So, Stephen Fry is at the centre of another debate today - and has, again, decided to switch off from the Twitterverse for the time being. While it could be read as a strop (and I'm sure some will read it that way), it could also be seen in the context of being tired of constant battering as soon as someone has something to say - and in the case of an article such as this - many do, and have.
The article, based off an interview given to Attitude magazine, is at the core of the issue. Fry is quoted as saying that he "feels sorry for straight men" as "The only reason women will have sex with them is that sex is the price they are willing to pay for a relationship with a man, which is what they want. They want a boyfriend and then they want commitment."
It should be noted that, on twitter, he has pointed out that the interview was given in a humourous manner (see above), and that has now been misquoted twice over. For that, I feel pretty sorry for him. Attitude, being a gay lifestyle magazine, would likely feel like a place of some security, to be able to joke comfortably about sexuality and gender differences, without being crucified for it. Apparently not.
Don't get me wrong here. I disagree with Stephen's comments, presuming they're meant somewhat seriously, which I don't believe them to be. So in that respect I find it hard to get annoyed.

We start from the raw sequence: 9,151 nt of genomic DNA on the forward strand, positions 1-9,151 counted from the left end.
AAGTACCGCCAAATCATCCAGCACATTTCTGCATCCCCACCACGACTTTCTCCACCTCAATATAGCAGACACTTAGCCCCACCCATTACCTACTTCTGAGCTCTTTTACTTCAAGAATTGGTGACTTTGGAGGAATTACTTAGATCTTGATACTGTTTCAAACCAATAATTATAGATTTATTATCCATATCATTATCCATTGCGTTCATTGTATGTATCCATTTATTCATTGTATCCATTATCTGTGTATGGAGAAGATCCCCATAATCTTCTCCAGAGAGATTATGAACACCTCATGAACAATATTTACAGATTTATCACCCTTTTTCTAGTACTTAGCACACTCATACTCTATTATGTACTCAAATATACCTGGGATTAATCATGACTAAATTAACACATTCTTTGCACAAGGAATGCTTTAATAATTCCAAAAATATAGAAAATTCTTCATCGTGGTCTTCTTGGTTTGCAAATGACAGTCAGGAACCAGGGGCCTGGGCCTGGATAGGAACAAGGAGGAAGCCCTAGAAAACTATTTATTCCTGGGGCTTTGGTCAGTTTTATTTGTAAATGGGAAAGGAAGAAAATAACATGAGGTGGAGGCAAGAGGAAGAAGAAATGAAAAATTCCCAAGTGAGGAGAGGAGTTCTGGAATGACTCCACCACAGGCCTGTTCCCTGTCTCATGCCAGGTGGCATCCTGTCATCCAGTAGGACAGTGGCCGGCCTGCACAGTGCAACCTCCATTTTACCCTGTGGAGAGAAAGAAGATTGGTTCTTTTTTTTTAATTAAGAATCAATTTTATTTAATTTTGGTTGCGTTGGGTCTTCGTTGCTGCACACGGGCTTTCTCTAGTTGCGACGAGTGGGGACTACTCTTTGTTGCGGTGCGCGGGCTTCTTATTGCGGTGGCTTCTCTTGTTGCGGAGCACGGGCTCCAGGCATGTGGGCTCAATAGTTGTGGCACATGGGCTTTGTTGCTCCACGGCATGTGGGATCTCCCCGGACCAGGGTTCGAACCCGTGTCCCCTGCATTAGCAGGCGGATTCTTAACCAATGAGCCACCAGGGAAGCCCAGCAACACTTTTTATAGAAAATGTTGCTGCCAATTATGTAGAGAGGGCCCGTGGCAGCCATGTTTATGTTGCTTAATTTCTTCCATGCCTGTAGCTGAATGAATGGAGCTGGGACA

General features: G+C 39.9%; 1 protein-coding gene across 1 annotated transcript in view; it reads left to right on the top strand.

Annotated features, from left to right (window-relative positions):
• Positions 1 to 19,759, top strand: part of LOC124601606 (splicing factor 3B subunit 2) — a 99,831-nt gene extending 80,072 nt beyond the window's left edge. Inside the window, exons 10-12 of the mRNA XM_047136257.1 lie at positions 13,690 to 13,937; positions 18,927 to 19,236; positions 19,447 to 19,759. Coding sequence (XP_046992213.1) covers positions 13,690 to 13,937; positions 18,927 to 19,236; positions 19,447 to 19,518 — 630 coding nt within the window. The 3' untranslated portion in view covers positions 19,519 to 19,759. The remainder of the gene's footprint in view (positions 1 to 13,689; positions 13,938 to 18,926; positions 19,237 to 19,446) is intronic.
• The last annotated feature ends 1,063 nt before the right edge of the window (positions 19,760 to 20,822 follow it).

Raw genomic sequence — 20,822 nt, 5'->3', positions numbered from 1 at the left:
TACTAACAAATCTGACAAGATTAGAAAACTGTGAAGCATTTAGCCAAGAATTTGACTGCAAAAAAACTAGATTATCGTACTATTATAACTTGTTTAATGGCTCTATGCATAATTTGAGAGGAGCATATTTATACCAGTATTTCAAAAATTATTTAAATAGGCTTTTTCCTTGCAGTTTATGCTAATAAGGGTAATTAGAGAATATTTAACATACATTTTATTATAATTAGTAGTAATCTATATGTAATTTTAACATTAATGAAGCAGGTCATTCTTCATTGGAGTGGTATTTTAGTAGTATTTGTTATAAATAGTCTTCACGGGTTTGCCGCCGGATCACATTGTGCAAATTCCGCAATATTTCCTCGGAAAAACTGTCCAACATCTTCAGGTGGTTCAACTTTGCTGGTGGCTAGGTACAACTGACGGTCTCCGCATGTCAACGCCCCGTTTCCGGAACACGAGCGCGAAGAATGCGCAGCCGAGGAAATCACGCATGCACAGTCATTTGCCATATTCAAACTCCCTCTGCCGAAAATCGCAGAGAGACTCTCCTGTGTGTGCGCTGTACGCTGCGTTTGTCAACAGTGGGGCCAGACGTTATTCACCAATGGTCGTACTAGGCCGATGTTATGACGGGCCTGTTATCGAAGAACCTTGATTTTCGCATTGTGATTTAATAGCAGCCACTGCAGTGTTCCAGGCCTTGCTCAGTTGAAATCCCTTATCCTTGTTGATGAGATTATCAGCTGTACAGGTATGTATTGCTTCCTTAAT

I disagree emphatically with the comment:
“Of course a lot of women will deny this and say, ‘Oh, no, but I love sex, I love it!’ But do they go around having it the way that gay men do?"
I don't see a great deal of difference between my gay, straight, bi and pan friends in their sexual behaviours. None of my friends use cruising areas, regardless of their sexuality. I also don't honestly see a particular difference in sex drive down to sexuality either. For example, a gay friend of mine likes sex, but he's not that bothered. For him, it's very much the relationship that matters - in that he'd rather have a sexless long term relationship than flings or one night stands with amazing sex.
I'm a bisexual woman, and my partner is a straight man. My sex drive is much higher. No, I don't go cruising. We don't swing, or go dogging. None of that means I have any less of a sex drive or more.
On average though, men do think about sex more than women. Or, rather, men are willing to state that they think of sex more often than women are willing to state they do. The Kinsey Institute found that 54% of men said they thought of sex at least once a day, comparing to 19% of women. I know I fit within that 19% but I recognise that it's a trait linked more to males than females, and that's okay.
I don't believe that diminishes female sexuality or suggests that men have 'more' sexuality than women, nor does it imply anything else about an individual's sexuality or sexual identity. It works in broad numbers, as does Mr Fry's comments. Add that to the intended humour of the situation, and I'm left feeling far more for him, in that as a well known celebrity, you really can't get away with a joke.
I'm not offended, and I hope he gets a break soon!